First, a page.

Was Obama’s Immigration Announcement Good Politics?

The Republican strategist and Democratic pollster in their biweekly face-off about Election 2012

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Brendan Smialowski / AFP / Getty Images

President Barack Obama responds to a reporter's question as he announced that the Department of Homeland Security will no longer deport young undocumented immigrants on June 15, 2012 at the White House

Penn: Obama’s announcement that the administration will stop deporting young undocumented immigrants is a win for the president on all levels. This order functionally enacts parts of the DREAM Act and fulfills one of Obama’s most scrutinized campaign promises. It distances the president from a Congress that is gridlocked on the issue and widely unpopular. And it represents a decisive bite-size government action that is meaningful among others to a growing and important subset of the electorate — Latinos. It’s a smart political move with tangible political consequences in this election season.

Obama’s action directly targets Latinos who are playing an increasingly important role in presidential elections. Latinos constituted 9% of the electorate in 2008 and 67% voted for Obama. They will likely break 10% for the first time in 2012 and, in addition to helping carry Democratic bastions such as California and New York, Latinos are the key to Obama’s chances in several swing states such as Colorado, Nevada and New Mexico.

Obama is presently beating Romney among Latinos 61% to 27% and his announcement will only further help to consolidate the Latino vote behind him. This order is the closest he can come right now to enacting the DREAM Act, the components of which a sweeping 90% of Latinos support.

(MORE: Barack Obama: A Nation of Laws and a Nation of Immigrants)

Acting decisively on immigration will help Obama and the Democrats in the long run. A recent poll of registered voters showed that Obama and Romney were statistically tied when asked who was strongest on immigration with a combined 17% saying neither was strong or that they did not know. Obama’s new life on immigration will help to further differentiate Democrats from Republicans on an issue where neither had gained much traction so far.

Romney and the Republican Party, meanwhile, are backed into a corner and are quickly losing any chance they had at winning Latino support in this election. Choosing a Latino running mate, once seen as a path towards increasing Latino support, will likely do little to help Romney. Only 34% of Latinos said that choosing a Latino running mate would make them more likely to vote Republican, and Romney would get no bump among them in several swing states. In addition, deportation is not a viable alternative plan — 64% of Americans believe that illegal immigrants who are currently working in the US should be allowed to stay either as citizens or guest workers.

Obama has successfully catered to his base with the Buffett Rule, his support of gay marriage, and now his policy on immigration.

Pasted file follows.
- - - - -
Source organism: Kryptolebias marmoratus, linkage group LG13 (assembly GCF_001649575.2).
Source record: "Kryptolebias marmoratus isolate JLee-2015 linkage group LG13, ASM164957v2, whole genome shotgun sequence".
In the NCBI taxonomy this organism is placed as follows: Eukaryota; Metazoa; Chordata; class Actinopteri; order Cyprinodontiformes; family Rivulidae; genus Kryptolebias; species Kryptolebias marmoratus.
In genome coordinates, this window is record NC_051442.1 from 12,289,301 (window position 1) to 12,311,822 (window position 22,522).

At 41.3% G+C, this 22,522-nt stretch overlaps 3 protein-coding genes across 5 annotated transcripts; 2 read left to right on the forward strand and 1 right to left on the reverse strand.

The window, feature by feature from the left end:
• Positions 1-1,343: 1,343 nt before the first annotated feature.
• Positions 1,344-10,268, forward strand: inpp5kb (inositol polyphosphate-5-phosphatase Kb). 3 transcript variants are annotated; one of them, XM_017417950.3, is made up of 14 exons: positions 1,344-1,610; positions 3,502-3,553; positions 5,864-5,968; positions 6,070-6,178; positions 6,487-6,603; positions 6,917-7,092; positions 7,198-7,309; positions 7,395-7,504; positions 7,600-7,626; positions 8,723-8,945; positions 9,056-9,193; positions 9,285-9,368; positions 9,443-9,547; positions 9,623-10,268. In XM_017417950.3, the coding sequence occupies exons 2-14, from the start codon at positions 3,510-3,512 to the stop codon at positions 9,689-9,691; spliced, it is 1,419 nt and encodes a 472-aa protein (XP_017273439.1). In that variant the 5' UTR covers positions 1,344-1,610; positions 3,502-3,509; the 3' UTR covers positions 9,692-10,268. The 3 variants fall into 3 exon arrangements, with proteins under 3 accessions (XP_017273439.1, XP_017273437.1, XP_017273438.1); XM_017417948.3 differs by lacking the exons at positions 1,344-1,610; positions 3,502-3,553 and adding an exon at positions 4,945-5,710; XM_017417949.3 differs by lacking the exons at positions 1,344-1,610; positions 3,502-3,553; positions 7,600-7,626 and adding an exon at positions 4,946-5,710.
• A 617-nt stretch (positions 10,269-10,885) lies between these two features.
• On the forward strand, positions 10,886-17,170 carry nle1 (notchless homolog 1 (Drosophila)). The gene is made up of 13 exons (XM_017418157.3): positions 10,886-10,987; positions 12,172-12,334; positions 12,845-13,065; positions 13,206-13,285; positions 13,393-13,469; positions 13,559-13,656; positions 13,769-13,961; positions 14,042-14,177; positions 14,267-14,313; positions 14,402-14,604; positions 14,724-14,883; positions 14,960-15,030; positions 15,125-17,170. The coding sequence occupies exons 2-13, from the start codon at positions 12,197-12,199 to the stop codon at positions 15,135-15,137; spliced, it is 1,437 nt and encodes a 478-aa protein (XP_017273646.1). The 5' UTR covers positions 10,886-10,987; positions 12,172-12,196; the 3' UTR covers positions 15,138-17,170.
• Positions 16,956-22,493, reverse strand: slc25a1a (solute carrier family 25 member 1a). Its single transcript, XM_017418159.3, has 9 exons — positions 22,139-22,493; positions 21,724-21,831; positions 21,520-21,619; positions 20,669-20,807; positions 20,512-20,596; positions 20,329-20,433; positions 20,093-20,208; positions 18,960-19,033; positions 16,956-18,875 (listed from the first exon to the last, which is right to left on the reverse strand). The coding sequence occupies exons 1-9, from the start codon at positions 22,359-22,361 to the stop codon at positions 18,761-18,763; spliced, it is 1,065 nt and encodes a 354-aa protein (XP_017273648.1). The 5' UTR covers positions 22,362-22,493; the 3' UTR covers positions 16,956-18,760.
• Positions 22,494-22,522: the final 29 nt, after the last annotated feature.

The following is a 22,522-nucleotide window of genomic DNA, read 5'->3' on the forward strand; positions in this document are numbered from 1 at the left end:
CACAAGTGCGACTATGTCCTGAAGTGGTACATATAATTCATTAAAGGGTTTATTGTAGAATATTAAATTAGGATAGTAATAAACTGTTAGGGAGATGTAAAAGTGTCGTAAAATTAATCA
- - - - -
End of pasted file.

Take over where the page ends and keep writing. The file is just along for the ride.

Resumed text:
His challenge now is to move to the center and capture the swing voters in this election. His next targets should be professional Americans and independents — two groups that will put him over the top as he seeks a second term.

(MORE: Cover Story: “Not Legal, Not Leaving”)

Hughes: As a raw display of political power, it was a move worthy of the best of Chicago’s political machine. As a most inappropriate use of presidential power, President Obama’s decision to bypass Congress and ignore U.S. law more closely resembles the move by Egypt’s ruling military council to disband that country’s elected parliament.

Even those who disagree with the president’s decision to run roughshod over the system of checks and balances so carefully delineated in our Constitution have to admire the audacity of his move. Obviously concerned by Republican Senator Marco Rubio’s efforts to find a compassionate and comprehensive solution to America’s immigration situation, President Obama essentially cut in line, moving swiftly and unexpectedly to grab headlines and offer a partial solution to a problem he’s ignored for the bulk of his presidency.

What a difference an election year makes! In 2011, President Obama seemed to recognize that a president does not have the authority to do what he is now doing. “With respect to the notion that I can just suspend deportations through executive order, that’s just not the case, because there are laws on the books that Congress has passed,” he told Jorge Ramos of Univision during a town hall. “For me to simply through executive order ignore those congressional mandates would not conform with my appropriate role as President.” Indeed. But that was then, and now, there’s an election to win. And it’s hard to imagine that even his loyal defender, senior adviser David Plouffe, was able to claim with a straight face that the decision had nothing to do with politics. Just like peanut butter has nothing to do with peanuts.

Nuance gets lost in politics, so it’s unlikely that the many of those who have heralded President Obama’s move know that his action just made a more permanent solution far more difficult by taking the most sympathetic cases — children who came here through no fault of their own — off the table. In the process, he declared himself king, able to decide which laws to enforce and which to ignore. Just like Egypt’s military rulers.

PHOTOS: Behind the Cover: America’s Undocumented Immigrants